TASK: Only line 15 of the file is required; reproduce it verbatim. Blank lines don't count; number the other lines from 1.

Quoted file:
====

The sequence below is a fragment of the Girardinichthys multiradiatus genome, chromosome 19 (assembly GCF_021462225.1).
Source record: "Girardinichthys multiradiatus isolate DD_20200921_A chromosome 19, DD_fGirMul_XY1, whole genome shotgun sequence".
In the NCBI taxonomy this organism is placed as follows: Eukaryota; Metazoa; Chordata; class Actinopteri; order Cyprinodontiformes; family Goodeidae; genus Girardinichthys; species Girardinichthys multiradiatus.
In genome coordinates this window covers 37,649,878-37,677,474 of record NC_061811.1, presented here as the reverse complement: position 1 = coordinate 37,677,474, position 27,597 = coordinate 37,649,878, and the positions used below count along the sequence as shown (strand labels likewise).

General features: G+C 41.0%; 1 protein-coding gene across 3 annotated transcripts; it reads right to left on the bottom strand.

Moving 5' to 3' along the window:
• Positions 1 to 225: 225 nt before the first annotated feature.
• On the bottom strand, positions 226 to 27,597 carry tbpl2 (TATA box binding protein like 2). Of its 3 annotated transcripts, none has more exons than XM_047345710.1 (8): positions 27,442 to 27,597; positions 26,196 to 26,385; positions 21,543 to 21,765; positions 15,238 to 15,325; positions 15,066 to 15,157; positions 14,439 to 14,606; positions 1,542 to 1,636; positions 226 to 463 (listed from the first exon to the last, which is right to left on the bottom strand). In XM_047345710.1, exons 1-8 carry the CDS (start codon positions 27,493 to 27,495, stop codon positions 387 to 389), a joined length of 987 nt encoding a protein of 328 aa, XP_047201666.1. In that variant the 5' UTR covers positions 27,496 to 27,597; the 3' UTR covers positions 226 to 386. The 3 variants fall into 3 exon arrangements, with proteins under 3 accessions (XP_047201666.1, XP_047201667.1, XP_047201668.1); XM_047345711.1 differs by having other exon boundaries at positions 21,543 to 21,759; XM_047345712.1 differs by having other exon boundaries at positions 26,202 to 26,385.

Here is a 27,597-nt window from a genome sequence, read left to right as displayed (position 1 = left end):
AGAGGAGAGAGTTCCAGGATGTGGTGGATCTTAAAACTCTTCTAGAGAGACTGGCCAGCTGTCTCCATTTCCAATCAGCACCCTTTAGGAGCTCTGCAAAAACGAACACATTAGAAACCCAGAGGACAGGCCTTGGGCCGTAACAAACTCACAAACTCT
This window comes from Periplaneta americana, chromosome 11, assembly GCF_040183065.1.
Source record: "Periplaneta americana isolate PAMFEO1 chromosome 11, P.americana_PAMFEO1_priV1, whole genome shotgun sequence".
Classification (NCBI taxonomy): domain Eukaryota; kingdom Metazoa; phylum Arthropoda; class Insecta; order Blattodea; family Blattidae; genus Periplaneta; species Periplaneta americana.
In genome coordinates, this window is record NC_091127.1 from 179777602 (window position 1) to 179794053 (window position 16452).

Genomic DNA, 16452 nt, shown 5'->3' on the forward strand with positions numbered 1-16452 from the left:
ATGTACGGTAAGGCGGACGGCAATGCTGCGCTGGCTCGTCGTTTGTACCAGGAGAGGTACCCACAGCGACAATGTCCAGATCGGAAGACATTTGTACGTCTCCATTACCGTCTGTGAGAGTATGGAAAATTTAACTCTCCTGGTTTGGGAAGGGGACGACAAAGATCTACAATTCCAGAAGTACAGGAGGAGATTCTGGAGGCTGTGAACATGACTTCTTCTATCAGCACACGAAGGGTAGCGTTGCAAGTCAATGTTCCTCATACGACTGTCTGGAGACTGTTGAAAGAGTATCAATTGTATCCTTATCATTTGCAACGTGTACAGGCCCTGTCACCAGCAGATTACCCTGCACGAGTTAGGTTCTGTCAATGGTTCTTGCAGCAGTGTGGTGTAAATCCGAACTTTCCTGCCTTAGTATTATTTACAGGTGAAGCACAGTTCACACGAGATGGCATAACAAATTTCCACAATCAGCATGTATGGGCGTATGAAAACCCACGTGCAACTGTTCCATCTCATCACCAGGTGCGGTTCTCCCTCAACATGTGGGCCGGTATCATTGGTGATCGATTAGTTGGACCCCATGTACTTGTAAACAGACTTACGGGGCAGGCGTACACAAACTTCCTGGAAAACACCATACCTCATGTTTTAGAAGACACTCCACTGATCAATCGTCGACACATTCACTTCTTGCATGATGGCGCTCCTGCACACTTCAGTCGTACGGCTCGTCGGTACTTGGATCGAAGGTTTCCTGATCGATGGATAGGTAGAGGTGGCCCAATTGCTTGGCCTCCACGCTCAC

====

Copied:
Genomic DNA, 16452 nt, shown 5'->3' on the forward strand with positions numbered 1-16452 from the left: